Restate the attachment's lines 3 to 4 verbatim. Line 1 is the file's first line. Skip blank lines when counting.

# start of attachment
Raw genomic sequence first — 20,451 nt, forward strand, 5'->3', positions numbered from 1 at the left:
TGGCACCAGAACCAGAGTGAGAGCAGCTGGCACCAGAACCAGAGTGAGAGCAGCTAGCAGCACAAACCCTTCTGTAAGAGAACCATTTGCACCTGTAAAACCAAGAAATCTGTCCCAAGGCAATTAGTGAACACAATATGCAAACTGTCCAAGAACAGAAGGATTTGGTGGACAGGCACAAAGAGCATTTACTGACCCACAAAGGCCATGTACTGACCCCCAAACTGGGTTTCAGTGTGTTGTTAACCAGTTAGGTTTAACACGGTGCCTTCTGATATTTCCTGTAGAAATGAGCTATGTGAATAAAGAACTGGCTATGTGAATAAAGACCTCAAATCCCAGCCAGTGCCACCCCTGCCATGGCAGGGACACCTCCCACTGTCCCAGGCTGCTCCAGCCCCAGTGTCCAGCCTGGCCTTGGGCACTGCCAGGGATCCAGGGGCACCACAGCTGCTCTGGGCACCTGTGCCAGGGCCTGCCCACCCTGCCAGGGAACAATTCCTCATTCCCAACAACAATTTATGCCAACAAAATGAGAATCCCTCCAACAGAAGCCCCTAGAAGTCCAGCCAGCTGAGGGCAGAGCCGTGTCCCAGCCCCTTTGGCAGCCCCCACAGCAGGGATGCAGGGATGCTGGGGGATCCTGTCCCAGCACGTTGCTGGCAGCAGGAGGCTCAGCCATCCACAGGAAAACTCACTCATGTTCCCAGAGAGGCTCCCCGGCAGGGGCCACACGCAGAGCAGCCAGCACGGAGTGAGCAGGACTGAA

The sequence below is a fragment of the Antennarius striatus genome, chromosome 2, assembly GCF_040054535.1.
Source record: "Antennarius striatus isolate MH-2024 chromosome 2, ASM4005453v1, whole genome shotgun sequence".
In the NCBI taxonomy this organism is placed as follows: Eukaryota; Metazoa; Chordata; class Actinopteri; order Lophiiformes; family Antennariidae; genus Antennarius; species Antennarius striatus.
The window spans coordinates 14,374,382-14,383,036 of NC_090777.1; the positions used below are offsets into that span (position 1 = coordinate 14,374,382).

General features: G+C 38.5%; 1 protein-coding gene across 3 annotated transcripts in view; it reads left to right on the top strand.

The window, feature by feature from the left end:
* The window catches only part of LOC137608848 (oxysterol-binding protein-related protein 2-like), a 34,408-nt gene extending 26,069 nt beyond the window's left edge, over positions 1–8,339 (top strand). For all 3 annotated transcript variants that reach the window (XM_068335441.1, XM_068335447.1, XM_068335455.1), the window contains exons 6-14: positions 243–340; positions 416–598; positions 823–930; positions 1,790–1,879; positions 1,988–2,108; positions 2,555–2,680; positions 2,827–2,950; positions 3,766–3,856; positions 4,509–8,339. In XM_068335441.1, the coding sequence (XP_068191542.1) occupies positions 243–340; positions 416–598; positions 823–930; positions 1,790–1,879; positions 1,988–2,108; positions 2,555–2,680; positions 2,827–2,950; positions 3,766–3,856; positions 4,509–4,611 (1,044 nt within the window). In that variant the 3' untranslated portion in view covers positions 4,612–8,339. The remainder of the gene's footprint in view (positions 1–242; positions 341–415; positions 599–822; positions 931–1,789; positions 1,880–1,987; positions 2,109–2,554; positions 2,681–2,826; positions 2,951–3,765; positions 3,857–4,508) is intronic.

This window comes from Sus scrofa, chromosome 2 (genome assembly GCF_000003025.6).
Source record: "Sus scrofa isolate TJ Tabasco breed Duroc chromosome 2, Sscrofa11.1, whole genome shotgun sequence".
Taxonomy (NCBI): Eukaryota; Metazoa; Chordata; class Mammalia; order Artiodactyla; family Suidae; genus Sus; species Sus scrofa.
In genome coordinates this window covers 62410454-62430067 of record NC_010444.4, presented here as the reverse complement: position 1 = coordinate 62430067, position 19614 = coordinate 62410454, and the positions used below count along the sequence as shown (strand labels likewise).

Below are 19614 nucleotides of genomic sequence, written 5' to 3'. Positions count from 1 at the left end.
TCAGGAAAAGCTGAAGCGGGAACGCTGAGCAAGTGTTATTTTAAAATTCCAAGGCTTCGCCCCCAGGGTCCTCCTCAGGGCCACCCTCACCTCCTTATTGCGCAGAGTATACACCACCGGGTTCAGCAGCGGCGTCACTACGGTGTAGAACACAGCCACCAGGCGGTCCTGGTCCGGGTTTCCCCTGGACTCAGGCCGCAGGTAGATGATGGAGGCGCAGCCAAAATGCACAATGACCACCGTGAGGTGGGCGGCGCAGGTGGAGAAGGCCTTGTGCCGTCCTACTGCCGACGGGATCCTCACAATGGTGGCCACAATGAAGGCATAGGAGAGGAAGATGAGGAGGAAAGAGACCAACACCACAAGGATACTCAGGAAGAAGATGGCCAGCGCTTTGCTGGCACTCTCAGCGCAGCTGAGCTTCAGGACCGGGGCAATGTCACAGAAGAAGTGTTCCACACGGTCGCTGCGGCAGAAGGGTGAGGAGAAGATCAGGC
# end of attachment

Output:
The sequence below is a fragment of the Antennarius striatus genome, chromosome 2, assembly GCF_040054535.1.
Source record: "Antennarius striatus isolate MH-2024 chromosome 2, ASM4005453v1, whole genome shotgun sequence".